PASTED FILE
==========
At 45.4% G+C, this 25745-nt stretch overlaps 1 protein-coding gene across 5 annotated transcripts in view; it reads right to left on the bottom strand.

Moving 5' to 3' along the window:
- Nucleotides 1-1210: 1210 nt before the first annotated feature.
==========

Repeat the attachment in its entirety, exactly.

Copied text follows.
At 45.4% G+C, this 25745-nt stretch overlaps 1 protein-coding gene across 5 annotated transcripts in view; it reads right to left on the bottom strand.

Moving 5' to 3' along the window:
- Nucleotides 1-1210: 1210 nt before the first annotated feature.